For a period of time, I lived with a roommate who was a cheese maker. Sometimes she would bring home samples of their goat cheese, and she went through an experimental period where she was making an array of fresh products from goat’s milk. It made me dream of being a cheese maker…such a careful, but simple process that leads to such an artisinal product.
Then, I read a recipe from Jennifer Perillo on Food52. She wrote about how her love of making fresh ricotta has turned into an addiction – she was turning out a pot or two each week. Since I had all the ingredients in my fridge (including some wonderfully fresh, local whole milk), I dove in. Now, I too, am addicted to the process – though the consequences of winding up with more each week is that I have to find new ways to eat it (which is hard, because I happen to just love it by the spoonful…maybe with a drizzle of honey).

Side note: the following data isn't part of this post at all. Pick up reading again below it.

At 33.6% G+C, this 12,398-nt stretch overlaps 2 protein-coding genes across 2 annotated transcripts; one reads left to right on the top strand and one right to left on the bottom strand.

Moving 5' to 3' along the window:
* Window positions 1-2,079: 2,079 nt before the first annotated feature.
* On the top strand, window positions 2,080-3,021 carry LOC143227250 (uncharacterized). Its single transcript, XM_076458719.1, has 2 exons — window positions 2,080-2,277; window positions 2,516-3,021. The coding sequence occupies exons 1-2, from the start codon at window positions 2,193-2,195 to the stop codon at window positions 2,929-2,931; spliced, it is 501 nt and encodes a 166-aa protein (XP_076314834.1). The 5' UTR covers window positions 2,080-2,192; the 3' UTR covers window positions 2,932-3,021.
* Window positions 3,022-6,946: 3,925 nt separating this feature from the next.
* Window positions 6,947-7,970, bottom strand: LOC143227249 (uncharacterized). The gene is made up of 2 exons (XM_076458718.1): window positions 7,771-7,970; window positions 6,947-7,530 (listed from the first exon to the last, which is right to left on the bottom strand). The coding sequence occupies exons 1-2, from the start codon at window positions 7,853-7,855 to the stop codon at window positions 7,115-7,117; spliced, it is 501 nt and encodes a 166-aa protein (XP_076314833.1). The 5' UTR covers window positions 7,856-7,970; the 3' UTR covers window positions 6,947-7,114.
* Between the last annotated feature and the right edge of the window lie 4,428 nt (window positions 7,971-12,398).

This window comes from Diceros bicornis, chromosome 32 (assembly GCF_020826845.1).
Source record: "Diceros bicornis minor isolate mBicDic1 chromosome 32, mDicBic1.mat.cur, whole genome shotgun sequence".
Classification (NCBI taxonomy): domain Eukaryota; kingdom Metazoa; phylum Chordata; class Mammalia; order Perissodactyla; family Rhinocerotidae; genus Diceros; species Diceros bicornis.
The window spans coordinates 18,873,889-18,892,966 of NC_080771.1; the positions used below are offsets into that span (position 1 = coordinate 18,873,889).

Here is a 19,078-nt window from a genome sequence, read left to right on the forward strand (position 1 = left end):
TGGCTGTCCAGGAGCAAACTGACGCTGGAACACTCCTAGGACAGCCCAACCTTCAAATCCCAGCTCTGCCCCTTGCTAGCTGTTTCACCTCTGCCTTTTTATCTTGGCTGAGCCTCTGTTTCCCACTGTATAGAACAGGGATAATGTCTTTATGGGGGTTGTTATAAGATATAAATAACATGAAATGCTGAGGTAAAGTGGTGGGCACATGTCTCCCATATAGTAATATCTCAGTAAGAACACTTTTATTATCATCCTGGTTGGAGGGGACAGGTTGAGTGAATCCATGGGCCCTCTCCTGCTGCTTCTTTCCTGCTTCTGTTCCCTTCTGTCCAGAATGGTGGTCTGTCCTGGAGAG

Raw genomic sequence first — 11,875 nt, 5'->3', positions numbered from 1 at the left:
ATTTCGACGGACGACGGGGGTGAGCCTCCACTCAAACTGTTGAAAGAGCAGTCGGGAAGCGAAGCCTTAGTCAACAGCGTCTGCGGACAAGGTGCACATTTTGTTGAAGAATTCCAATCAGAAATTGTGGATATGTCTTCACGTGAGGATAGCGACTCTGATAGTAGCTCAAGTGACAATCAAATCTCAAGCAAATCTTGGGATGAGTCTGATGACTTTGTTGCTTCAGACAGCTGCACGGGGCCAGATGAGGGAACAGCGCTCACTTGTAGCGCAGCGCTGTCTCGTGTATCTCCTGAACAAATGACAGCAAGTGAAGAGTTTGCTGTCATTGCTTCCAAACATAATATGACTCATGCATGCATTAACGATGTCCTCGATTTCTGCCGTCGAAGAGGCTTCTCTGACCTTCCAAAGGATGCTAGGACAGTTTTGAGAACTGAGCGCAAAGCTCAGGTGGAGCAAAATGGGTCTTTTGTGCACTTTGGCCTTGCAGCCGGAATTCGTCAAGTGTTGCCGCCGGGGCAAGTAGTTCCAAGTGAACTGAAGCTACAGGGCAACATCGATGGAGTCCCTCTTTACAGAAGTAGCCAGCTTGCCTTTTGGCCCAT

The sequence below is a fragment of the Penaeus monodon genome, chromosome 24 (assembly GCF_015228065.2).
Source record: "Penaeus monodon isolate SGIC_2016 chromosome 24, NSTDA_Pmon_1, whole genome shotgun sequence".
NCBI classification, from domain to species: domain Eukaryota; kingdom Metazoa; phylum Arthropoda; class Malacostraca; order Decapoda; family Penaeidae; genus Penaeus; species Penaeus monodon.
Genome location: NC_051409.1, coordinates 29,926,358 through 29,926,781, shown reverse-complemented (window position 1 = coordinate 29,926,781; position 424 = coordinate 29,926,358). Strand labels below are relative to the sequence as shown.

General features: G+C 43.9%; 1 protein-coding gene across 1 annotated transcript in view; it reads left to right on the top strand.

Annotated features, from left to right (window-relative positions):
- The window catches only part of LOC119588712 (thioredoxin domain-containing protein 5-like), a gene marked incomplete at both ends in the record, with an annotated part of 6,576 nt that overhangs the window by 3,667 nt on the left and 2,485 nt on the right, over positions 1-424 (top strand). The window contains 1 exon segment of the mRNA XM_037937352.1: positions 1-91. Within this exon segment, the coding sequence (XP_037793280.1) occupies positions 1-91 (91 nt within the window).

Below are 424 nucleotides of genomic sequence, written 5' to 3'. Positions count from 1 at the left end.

To ricotta…helping me discover my dreams of being a cheesemaker one teasingly simple pot at a time…
Makes about 2 cups
Adapted from here
4 cups whole milk
1 cup heavy cream
3/4 cups buttermilk
1/2 tsp kosher salt
pinch freshly grated nutmeg
1. Combine the ingredients in a large pot. Bring the mixture to simmer over medium low heat.
2. Line a fine mesh seive with cheesecloth (or a coffee filter or several layers of lightly dampened paper towels). Place the sieve over a large bowl.
3. Once the mixture has come to a slow, gentle boil, you’ll begin to see the curds separate from the whey. Stir the mixture gently and lower the heat slightly. Continue to simmer for 2 minutes, then remove the pot from the heat, cover, and let sit (undisturbed for 45 minutes-1 hour).
4. Gently ladle the curds into the lined sieve (Jennifer advises not pouring the mixture into the strainer, as this will leave more liquid in the curd – ladling just the